Debating Society . 1
Rural Community Club or School
Improvement club . 5
Hot Lunches . 1
Supervised Play . 2
Playground Equipment. 1
Suggestions on the Score Card.
The Building.
1.—Painting. The preservative pow
er of paint makes it a real economy,
to say nothing of the added attract
iveness. Since the cost is no greater,
the same taste should be used in
painting a school house that we should
use in painting a home.
Interior walls should be papered or
tinted. If the plaster is in bad con
dition, paper is the only remedy. New
walls should be left rough and tinted.
Where there is an abundance of light,
olive side walls with cream ceilings
make a pleasing combination. Con
sidering the effect of color on lighting,
light green or light gray for walls
and white or cream for ceiling will
give the best results.
i 2.—Lighting. The light should come
from the left or left and rear of pupils.
The entire window area should equal
one-fifth of the floor area. The win
dows should be half windows in the
back of the room and the sills should
be about seven feet from the floor.
They should be easily opened for
ventilation, and provided with shades.
The school room should never be
lighted by windows on opposite sides
of the room, nor should pupils or
teacher sit facing a window. The sills
of the side windows should be three
feet or more from the floor.
3. Heating and Ventilating. Build
ing should provide fifteen square feet
of floor space and 200 cubic feet of
air space for each pupil.
Heating should be by jacketed
stove, room heater or furnace. The
bare stove takes up too much space,
roasts those near it and permits those
to freeze who are farther away. The
floors are always cold, and ventilation
is impossible.
The basement furnace is ideal if
properly installed, but very danger
ous if it returns the foul air to the
furnace to be reheated and returned
to the room. Such a system should
take fresh air from outside and must
have a foul air shaft.
Probably the most satisfactory sys
tem for a single room school is one
of the many patent room heaters with
ventilating attachments. These are
very satisfactory, but they must be
properly installed and have a chimney
at least 12x12 inches in the clear on
the inside. Full information regard
ing the operation of these plants may
be had from the companies which
manufacture them.
4. Floors. All floors should be of
hard wood, well matched and
smoothed. Floors should have an oc
casional coat of oil, and should be
swept with a sweeping compound.
Dust is a great germ carrier and a
menace to the health of pupils and
1. Seating. Fully fifty per cent of
our school children are being injured
by sitting six hours each day in posi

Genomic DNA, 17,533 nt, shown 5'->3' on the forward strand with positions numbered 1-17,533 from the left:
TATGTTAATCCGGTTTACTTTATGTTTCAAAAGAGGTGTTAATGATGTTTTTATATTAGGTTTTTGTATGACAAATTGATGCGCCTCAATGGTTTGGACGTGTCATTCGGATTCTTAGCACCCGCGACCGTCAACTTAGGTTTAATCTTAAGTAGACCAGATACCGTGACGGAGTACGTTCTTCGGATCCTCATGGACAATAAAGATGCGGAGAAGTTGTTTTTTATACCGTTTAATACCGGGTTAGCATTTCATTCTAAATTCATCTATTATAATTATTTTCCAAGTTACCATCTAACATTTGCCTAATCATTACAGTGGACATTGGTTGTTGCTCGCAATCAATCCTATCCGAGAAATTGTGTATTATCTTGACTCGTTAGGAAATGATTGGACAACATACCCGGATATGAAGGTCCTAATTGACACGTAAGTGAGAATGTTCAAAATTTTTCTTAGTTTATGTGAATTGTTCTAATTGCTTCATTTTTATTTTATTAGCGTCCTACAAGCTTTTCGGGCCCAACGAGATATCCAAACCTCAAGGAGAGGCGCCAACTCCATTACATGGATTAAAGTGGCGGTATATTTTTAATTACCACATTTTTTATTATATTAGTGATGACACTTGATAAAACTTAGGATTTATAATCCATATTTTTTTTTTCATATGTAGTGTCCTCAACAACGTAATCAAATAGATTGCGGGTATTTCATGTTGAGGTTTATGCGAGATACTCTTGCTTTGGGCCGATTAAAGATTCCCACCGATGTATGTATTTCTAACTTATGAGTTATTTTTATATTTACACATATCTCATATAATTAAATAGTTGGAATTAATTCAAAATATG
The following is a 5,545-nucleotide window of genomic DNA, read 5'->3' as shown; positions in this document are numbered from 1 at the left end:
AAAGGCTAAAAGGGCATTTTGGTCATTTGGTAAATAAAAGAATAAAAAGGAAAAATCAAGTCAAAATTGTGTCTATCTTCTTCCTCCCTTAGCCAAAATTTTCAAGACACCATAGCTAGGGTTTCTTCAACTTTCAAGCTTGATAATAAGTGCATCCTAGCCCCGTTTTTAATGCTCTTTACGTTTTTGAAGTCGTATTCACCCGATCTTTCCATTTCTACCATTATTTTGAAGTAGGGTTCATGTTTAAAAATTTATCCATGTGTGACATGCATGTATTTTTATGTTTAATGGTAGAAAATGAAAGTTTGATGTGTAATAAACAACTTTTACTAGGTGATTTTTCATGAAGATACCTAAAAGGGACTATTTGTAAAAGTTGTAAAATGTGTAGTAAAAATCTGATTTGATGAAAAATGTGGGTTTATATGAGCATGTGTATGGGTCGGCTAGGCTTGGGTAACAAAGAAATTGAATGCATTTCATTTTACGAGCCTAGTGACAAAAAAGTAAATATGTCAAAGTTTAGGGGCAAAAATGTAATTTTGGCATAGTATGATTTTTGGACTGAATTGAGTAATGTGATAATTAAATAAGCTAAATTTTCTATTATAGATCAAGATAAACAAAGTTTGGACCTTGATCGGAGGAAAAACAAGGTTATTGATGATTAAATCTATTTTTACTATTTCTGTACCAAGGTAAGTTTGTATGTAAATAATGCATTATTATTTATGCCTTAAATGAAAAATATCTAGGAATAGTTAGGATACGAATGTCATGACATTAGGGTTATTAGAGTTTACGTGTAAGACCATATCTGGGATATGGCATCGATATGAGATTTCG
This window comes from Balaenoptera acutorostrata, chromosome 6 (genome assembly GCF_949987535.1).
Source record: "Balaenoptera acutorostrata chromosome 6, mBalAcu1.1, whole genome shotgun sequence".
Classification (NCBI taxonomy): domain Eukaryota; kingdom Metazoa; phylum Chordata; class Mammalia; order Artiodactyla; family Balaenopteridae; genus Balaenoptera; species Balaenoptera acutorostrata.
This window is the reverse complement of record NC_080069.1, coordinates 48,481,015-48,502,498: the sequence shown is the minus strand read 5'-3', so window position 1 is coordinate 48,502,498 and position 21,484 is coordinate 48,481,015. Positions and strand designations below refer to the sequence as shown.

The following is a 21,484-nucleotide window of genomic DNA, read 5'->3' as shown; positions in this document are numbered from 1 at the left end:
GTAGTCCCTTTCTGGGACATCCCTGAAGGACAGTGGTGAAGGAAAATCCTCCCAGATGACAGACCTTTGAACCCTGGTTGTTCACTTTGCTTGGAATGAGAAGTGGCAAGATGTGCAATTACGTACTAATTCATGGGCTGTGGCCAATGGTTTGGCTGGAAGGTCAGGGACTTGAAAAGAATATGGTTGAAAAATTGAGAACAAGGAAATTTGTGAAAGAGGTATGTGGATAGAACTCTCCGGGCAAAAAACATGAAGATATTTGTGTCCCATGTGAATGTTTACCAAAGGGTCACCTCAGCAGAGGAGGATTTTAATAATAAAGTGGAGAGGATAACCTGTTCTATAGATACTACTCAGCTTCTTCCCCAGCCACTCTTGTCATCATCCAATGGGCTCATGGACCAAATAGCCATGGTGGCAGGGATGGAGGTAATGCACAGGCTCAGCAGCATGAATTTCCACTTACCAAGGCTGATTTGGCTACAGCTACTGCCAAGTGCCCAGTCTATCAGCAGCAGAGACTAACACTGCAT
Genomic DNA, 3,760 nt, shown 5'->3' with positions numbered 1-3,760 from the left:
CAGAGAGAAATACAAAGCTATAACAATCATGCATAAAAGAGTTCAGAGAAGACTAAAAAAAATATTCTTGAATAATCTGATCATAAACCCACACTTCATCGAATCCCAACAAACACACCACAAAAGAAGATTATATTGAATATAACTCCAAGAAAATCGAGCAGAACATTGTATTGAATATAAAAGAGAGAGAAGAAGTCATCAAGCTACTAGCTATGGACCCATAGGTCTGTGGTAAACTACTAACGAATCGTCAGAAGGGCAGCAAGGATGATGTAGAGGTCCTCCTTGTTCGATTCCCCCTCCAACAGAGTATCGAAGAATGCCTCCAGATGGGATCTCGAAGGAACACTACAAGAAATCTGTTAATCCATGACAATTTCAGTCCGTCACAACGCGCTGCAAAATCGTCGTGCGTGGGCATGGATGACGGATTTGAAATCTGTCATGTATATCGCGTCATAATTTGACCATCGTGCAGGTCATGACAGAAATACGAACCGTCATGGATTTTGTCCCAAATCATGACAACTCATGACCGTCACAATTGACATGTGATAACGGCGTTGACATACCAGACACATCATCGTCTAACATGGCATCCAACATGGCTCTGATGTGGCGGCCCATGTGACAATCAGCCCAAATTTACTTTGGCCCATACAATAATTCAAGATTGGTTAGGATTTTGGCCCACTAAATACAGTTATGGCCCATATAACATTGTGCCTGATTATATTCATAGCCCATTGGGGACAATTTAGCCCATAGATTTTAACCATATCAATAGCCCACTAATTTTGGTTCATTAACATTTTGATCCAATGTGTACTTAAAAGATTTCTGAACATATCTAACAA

tive discomfort due to improper ad
justment of desks. A schoolroom
j should be seated with single, adjust
able desks. If the old desks are too
good to discard, they should be rear
ranged with desks of the same size
in a row, never permitting the “step
ladder” arrangement whereby a pupil
sits on a high seat aiyl bends over a
low desk. Most desks are too far
apart, requiring a pupil to sit on the
front of the seat and reach for the
desk. The back of the desk should
extend about two inches over the
front of the seat... Under no condition
should a pupil sit where his feet do
not reach the floor. Nearly every
school house needs more desks for
the smmall pupils. If indoubt regard
ing the size of desks needed, consult
the county superintendent.
2. Water. Growing children need
a great deal of water. If the water
supply Is not properly safeguarded,
children risk their health every day.
The ideal system would include a
good well with pressure tank and a
drinking fountain. With such a water
supply, the school could also have in
door closets.
When the school does not have a
well, the board should arrange to have
water carried or hauled from a neigh
boring farm house. The water should
be stored in a large stone jar with
faucet or in a sanitary drinking foun
tain. If the jar is used, pupils should
have individual drinking cups. No
surer method for the spread of dis
ease can be conceived than the open
water pail, and common cup.
3. Library. The library should be
a district library available for any
resident of the district. If but few
books may be had, they should be
selected for -a working reference li
brary for the school. This should in
clude a large dictionary and a five or
six-volume encyclopedia. Such an en
cyclopedia may be purchased direct
for about half the price asked by
agents. When ordering new books,
do not forget primary pupils and be
ware of worthless fiction. A simple
system of recording and charging
these library books, when taken from
the schoolhouse, should be kept in
every district. New books should be
added each year or pupils and patrons
will lose interest in the library. If you
are in doubt about the selection of
books consult the county superin
4. Miscellaneous Equipment. It is
almost impossible to get too much
blackboard, and at least a part of it
should be within reach of the primary
pupils. Slate makes the best black
board, but where the cost is prohibi
tive, a composition board will give